We can stop speaking and (mercifully) writing about it. Scotland won at Twickenham at last and actually, it wasn’t even that close.
It was an 11-6 thrashing, if such a thing can happen.
Scotland dominated and controlled the game almost completely. They had more than two-thirds of possession and territory. England didn’t handle the ball in the Scottish 22 once.
The penalty count – a major fault of Scotland’s during the autumn – was massively in Scottish favour at 16-6, because of the pressure the Scots were exerted on England’s ball. The other occasions England started to threaten, they spilled the ball in contact.
The other issue of the autumn was the lack of composure when it mattered, especially in the last two games against France and Ireland – with the English, the benchmarks of quality Scotland seek to reach.
One last heartstopping moment
There was still a little remaining. Whose idea was it to drop a goal with a minute left? Finn Russell, for all his many brilliant talents, is possibly the worst drop-goaler in international rugby. It wouldn’t be Scotland if they didn’t have one final heartstopping moment.
But in the main, they managed this game superbly, and especially in the 10 minutes when Russell was off due to instinctively throwing out a leg to stop Ben Youngs.
Jonny Gray’s lineout steal right at the half stopped England’s threat. Then they effectively played out the remaining eight minutes of the yellow card in English territory. When Russell returned, it was to kick the goal that took Scotland out to the eventual finishing scoreline.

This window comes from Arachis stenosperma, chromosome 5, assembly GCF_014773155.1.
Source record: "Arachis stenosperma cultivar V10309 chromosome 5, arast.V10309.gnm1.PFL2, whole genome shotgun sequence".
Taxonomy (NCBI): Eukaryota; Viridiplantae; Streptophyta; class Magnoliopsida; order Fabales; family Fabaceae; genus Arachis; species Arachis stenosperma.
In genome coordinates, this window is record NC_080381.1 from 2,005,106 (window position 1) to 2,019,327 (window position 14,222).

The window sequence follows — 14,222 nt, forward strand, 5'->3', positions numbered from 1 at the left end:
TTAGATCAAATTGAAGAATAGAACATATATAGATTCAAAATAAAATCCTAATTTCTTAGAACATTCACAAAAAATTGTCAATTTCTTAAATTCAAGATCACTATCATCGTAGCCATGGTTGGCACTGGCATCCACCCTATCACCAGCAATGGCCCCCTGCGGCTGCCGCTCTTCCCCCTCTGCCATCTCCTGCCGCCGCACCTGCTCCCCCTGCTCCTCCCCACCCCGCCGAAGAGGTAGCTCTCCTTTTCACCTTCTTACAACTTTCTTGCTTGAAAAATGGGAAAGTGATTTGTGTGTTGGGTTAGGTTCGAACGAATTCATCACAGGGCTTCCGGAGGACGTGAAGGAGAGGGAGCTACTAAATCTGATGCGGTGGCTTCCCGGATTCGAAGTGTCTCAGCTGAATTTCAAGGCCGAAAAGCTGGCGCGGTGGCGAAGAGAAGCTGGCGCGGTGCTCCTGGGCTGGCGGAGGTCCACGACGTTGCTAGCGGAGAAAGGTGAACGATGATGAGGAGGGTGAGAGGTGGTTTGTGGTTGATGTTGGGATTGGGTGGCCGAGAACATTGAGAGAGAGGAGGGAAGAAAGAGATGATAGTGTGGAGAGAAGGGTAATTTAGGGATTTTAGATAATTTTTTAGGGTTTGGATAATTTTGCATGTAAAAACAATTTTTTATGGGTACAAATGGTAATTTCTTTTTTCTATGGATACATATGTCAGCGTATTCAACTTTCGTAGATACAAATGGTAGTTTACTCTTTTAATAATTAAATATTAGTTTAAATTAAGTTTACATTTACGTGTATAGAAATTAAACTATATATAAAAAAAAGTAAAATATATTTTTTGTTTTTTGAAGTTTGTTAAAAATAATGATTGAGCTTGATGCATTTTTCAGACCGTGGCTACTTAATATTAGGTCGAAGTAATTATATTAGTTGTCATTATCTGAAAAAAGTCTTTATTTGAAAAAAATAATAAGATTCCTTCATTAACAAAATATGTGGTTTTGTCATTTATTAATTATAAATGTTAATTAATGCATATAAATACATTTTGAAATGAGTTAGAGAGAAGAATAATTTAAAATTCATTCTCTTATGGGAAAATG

Scotland missed a couple of penalties in the second half, got turned over at a maul they were driving at the English line, were held up over the line, and one kick bounced away from Duhan van der Merwe.
If they’d taken all their opportunities they could easily have doubled their points total, and England never even got a sniff at their try-line.
This was the pack’s triumph
While Stuart Hogg got man of the match, Russell was sparky, Cam Redpath far better than anyone had a right to expect and van der Merwe scored the try brilliantly, this was the forward pack’s triumph.
Jonny Gray was my man of the match, with a key lineout steal when Scotland were down a man, and the kind of authoritative all-round performance that shows he matured in the player we hoped he might. He outplayed the rightly acclaimed Maro Itoje and his clubmate Jonny Hill.
The back row were relentless, but we expect that of Hamish Watson and Jamie Ritchie. Matt Fagerson came of age as an international player at No 8, putting everything on the line in the hour he was on.
When Scotland had to defend, especially in the final minutes with the replacements on, they were committed and watertight.
England had no line breaks – none at all – and the twice they got into the Scottish 22 were both on penalties kicked to the corner. On both occasions, Scotland pinched the throw.
Where from here? The baseline target of three home wins still must be fulfilled, starting with Wales at Murrayfield next week.
But the resilience and belief of this Scottish team is now unquestionable. They ended the awful run in Wales last October, and now we can consign the 38 years of hurt at Twickenham as well.
It’s 25 years since Scotland won in Paris. They’re a really great team, but why the hell not?